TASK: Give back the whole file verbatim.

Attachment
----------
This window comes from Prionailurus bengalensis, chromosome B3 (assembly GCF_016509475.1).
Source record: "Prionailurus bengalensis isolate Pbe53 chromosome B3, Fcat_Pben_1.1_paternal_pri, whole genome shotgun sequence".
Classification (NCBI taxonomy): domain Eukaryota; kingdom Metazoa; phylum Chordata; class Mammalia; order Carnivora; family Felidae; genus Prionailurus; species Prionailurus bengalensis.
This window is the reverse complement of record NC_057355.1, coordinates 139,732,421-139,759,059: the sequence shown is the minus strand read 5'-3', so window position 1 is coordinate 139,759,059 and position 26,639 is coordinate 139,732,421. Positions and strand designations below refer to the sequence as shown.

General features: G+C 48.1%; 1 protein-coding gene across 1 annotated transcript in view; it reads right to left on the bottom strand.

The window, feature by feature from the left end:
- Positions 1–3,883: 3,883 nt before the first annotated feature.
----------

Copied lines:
This window comes from Prionailurus bengalensis, chromosome B3 (assembly GCF_016509475.1).
Source record: "Prionailurus bengalensis isolate Pbe53 chromosome B3, Fcat_Pben_1.1_paternal_pri, whole genome shotgun sequence".
Classification (NCBI taxonomy): domain Eukaryota; kingdom Metazoa; phylum Chordata; class Mammalia; order Carnivora; family Felidae; genus Prionailurus; species Prionailurus bengalensis.
This window is the reverse complement of record NC_057355.1, coordinates 139,732,421-139,759,059: the sequence shown is the minus strand read 5'-3', so window position 1 is coordinate 139,759,059 and position 26,639 is coordinate 139,732,421. Positions and strand designations below refer to the sequence as shown.

General features: G+C 48.1%; 1 protein-coding gene across 1 annotated transcript in view; it reads right to left on the bottom strand.

The window, feature by feature from the left end:
- Positions 1–3,883: 3,883 nt before the first annotated feature.